Cyclooxygenases, thromboxane, and atherosclerosis: plaque destabilization by cyclooxygenase-2 inhibition combined with thromboxane receptor antagonism.Circulation. 2005 Jan 25; 111(3):334-42.Circ
Antagonism or deletion of the receptor (the TP) for the cyclooxygenase (COX) product thromboxane (Tx)A2, retards atherogenesis in apolipoprotein E knockout (ApoE KO) mice. Although inhibition or deletion of COX-1 retards atherogenesis in ApoE and LDL receptor (LDLR) KOs, the role of COX-2 in atherogenesis remains controversial. Other products of COX-2, such as prostaglandin (PG) I2 and PGE2, may both promote inflammation and restrain the effects of TxA2. Thus, combination with a TP antagonist might reveal an antiinflammatory effect of a COX-2 inhibitor in this disease. We addressed this issue and the role of TxA2 in the promotion and regression of diffuse, established atherosclerosis in Apobec-1/LDLR double KOs (DKOs).
METHODS AND RESULTS
TP antagonism with S18886, but not combined inhibition of COX-1 and COX-2 with indomethacin or selective inhibition of COX-2 with Merck Frosst (MF) tricyclic, retards significantly atherogenesis in DKOs. Although indomethacin depressed urinary excretion of major metabolites of both TxA2, 2,3-dinor TxB2 (Tx-M), and PGI2, 2,3-dinor 6-keto PGF(1alpha) (PGI-M), only PGI-M was depressed by the COX-2 inhibitor. None of the treatments modified significantly the increase in lipid peroxidation during atherogenesis, reflected by urinary 8,12-iso-iPF(2alpha)-VI. Combination with the COX-2 inhibitor failed to augment the impact of TP antagonism alone on lesion area. Rather, analysis of plaque morphology reflected changes consistent with destabilization of the lesion coincident with augmented formation of TxA2. Despite a marked effect on disease progression, TP antagonism failed to induce regression of established atherosclerotic disease in this model.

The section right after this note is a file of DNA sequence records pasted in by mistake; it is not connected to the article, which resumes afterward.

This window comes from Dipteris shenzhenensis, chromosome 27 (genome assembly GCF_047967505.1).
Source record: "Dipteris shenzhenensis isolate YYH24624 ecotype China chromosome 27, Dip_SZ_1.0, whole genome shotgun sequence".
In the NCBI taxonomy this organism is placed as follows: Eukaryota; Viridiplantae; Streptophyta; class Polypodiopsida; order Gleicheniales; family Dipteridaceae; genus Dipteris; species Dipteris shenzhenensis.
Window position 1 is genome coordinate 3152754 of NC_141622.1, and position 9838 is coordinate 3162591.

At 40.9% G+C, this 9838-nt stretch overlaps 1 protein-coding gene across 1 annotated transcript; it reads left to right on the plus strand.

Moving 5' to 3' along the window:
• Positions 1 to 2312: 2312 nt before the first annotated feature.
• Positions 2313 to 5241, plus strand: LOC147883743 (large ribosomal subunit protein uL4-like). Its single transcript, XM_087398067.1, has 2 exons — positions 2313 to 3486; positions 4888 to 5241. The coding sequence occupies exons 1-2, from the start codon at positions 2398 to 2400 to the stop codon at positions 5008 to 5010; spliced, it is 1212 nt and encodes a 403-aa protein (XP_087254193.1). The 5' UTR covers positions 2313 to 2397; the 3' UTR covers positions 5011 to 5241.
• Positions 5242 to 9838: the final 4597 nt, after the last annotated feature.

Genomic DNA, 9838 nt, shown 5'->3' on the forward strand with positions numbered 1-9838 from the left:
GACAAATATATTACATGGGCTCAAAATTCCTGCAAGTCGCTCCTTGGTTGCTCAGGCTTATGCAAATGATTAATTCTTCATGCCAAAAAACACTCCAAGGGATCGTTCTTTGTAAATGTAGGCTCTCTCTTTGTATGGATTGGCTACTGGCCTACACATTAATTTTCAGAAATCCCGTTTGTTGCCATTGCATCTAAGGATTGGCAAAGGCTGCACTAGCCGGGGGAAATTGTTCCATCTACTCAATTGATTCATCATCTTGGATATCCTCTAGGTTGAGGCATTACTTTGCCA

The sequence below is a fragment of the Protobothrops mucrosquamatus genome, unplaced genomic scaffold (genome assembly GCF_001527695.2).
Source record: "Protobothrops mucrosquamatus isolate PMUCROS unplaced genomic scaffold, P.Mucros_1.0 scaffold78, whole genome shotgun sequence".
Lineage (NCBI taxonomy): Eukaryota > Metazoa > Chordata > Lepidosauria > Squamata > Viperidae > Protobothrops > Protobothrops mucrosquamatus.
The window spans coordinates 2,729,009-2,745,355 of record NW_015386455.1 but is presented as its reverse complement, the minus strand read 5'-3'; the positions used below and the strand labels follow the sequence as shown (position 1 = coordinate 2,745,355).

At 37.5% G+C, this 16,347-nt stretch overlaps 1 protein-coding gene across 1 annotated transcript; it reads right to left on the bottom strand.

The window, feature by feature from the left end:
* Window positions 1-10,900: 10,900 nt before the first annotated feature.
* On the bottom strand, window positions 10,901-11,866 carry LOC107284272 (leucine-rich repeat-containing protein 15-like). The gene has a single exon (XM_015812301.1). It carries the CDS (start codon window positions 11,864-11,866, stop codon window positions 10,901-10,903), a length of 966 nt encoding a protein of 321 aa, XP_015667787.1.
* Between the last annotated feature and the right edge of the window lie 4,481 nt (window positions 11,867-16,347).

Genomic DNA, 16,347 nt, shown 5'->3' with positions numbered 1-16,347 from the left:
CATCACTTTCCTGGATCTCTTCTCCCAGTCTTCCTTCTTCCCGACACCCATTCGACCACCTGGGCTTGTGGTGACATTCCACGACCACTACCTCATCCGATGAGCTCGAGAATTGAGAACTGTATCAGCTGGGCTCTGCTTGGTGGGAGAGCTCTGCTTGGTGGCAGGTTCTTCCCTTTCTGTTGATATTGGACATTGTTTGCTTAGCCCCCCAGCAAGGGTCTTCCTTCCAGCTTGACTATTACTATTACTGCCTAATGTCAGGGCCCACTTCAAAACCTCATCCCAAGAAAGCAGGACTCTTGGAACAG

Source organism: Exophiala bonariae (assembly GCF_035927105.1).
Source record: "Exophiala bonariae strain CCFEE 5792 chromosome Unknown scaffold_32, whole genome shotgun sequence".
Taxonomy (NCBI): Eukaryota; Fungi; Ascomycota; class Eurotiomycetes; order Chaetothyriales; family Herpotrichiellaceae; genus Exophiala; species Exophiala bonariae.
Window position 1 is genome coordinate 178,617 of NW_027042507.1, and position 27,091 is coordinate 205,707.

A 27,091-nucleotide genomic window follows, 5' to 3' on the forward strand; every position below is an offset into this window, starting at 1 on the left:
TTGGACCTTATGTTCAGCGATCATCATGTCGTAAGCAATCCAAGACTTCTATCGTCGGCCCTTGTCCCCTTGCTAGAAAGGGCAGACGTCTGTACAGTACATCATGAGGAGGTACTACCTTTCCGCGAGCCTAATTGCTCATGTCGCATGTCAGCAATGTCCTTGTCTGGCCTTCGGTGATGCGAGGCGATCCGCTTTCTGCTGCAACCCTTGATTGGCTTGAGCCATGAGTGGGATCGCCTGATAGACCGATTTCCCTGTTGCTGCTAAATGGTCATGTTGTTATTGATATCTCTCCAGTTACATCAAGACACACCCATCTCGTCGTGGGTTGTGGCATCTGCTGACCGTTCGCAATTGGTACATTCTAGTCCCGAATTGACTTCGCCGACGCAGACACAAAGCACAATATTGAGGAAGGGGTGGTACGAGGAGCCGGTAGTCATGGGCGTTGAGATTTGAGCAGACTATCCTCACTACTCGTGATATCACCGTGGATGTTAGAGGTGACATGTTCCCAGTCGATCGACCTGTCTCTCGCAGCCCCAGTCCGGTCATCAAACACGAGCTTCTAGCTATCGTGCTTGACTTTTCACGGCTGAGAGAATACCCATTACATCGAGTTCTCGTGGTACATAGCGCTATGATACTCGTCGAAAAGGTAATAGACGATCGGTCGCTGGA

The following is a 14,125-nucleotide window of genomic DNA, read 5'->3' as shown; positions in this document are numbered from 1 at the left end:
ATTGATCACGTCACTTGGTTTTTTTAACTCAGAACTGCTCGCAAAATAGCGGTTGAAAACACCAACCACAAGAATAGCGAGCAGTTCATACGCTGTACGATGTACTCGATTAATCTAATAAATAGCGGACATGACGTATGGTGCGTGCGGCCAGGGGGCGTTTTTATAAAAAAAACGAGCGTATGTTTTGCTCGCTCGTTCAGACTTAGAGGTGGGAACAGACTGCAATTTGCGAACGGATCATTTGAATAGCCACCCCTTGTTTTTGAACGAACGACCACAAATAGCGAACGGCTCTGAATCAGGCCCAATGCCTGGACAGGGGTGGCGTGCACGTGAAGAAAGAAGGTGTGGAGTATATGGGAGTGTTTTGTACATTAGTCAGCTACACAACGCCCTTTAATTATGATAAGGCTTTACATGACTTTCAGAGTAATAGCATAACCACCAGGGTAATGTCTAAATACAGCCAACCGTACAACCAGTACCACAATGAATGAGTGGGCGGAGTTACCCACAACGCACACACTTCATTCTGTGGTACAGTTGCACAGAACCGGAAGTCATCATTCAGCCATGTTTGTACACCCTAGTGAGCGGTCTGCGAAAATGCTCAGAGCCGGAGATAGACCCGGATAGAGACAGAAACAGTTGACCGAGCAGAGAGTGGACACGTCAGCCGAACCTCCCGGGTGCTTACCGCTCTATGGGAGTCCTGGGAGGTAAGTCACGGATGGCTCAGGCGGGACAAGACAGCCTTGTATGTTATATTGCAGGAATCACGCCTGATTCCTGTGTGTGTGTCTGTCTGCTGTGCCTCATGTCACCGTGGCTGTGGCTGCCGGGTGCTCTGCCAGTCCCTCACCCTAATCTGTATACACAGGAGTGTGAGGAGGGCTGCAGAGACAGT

TP antagonism is more effective than combined inhibition of COX-1 and COX-2 in retarding atherogenesis in Apobec-1/LDLR DKO mice, which perhaps reflects activation of the receptor by multiple ligands during disease initiation and early progression. Despite early intervention, selective inhibition of COX-2, alone or in combination with a TP antagonist, failed to modify disease progression but may undermine plaque stability when combined with the antagonist. TP antagonism failed to induce regression of established atherosclerotic disease. TP ligands, including COX-1 (but not COX-2)-derived TxA2, promote initiation and early progression of atherogenesis in Apobec-1/LDLR DKOs but appear unimportant in the maintenance of established disease.